I am unaware of any math-intensive subject in which men and women enroll at comparable rates. As econ gets more algebra intensive, the pressures against parity become overwhelming. There has been some mild narrowing of the technical gap in general, but as a rule, subjects with plenty of algebra or calculus attract men more than women (or if you prefer, repel women more than men). Even in the sciences, the relatively less mathematical subjects -- biology, psychology, medicine -- are those which draw equivalent numbers of women.

    zul writes:

    Am I the only one who hates the expression "think like an economist"? It's usually used to describe any analytical or politically savvy thinking, as if only economists are capable of that. You never hear anyone say that you should "think like a computer scientist" or "think like a lawyer" even when discussing software or legal matters.

    Economists should stick to the intelligent thoughts and discussion and quit strutting around in front of a mirror with an economics pose.

    mike writes:


    I think that while the phrase "Thinking Like an Economist" is used here, economists would prefer to say the more appropriate, "Economic Way of Thinking."

    And, this is NOT a way to describe analytical or savvy thinking. It IS a way to describe thinking that understands the difference between marginal values and total values; to describe an understanding of unintended consequences; to describe an appreciation for spontaneous order; etc.

    Good economists use the term freely because it is exactly what they are trying to help non-economists do. The term was coined by many in the profession that have a passion for teaching and learning economics - so that the level of economic literacy (and hopefully of the policy we make) improves in the U.S. and beyond.

    I'd hardly classify that as strutting.

    Zubon writes:

    I frequently hear references to thinking like a lawyer, programmer, accountant, statistician, etc. Each perspective puts emphasis on different factors. Consider a new law being proposed: what are the different factors that a philosopher, economist, political consultant, police or code compliance officer, prosecutor, business owner, academic researcher, or civil servant might consider important? Actually, phrasing it that way, I can see why some legislators might forget to put on their economist hats (assuming they own such hats).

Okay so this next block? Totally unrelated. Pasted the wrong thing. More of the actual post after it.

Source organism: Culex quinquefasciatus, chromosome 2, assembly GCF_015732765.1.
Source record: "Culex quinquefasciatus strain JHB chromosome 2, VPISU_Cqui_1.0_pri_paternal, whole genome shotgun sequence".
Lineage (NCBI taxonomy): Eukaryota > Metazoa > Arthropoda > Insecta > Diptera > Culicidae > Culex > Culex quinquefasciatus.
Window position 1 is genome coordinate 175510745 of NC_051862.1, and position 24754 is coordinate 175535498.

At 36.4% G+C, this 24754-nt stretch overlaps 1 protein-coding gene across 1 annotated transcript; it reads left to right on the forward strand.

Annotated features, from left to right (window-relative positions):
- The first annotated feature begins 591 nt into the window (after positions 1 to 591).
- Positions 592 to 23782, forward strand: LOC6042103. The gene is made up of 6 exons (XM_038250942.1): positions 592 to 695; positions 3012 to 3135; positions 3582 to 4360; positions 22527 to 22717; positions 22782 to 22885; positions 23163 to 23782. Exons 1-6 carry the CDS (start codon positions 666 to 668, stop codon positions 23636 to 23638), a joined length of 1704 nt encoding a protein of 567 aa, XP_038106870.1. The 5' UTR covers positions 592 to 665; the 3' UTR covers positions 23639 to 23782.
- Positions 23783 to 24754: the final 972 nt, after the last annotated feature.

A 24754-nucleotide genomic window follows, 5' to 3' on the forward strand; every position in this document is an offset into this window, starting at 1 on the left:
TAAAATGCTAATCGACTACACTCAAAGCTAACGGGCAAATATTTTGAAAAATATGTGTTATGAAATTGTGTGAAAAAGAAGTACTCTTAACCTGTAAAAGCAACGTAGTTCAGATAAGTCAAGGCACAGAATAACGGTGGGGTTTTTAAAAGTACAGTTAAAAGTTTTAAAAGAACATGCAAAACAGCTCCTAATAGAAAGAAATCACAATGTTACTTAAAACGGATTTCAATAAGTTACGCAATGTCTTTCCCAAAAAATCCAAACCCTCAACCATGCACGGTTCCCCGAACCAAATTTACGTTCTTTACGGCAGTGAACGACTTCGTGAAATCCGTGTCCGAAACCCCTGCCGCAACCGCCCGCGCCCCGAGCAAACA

N. writes:

    Mike -

    I think that is an excellent partial list; could you flesh out the 'etc.' as exhaustively as you can?

    zul writes:

    mike, very good points. I mostly agree. Except that it is exactly things like "an understanding of unintended consequences" that are not unique to the field of economics.

    Roger M writes:

    Women also take more humanities classes where a strong bias towards socialism is taught.

    To think like a good economist, Bastiat wrote, is to look beyond the immediate and the visible. A lot of economists are bad economists. You don't have to be an economist to think like one, but you need to have better vision than most people.

    Matthew Cromer writes:

    Here's a thought.

    Offer to switch for one class per semester with one of the professors advocating socialism (I think you can figure out which departments teach that sort of mindset). They will teach one of your classes explaining the evils of the capitalist running dogs, and you will have to opportunity to explain the economic factors involved in a particular social issue.

    That sort of cross-pollination can provide a great opportunity to show that Economics professors don't all have horns and a tail, and your students can be exposed to some different ideas as well.

    Tom West writes:

    Two points: I find "think like an economist" quite amusing, as economists are famous for no two thinking alike. ("Ask 3 economists and get 4 opinions...") I suspect that Bryan may be betraying his "economist = Libertarian" bias...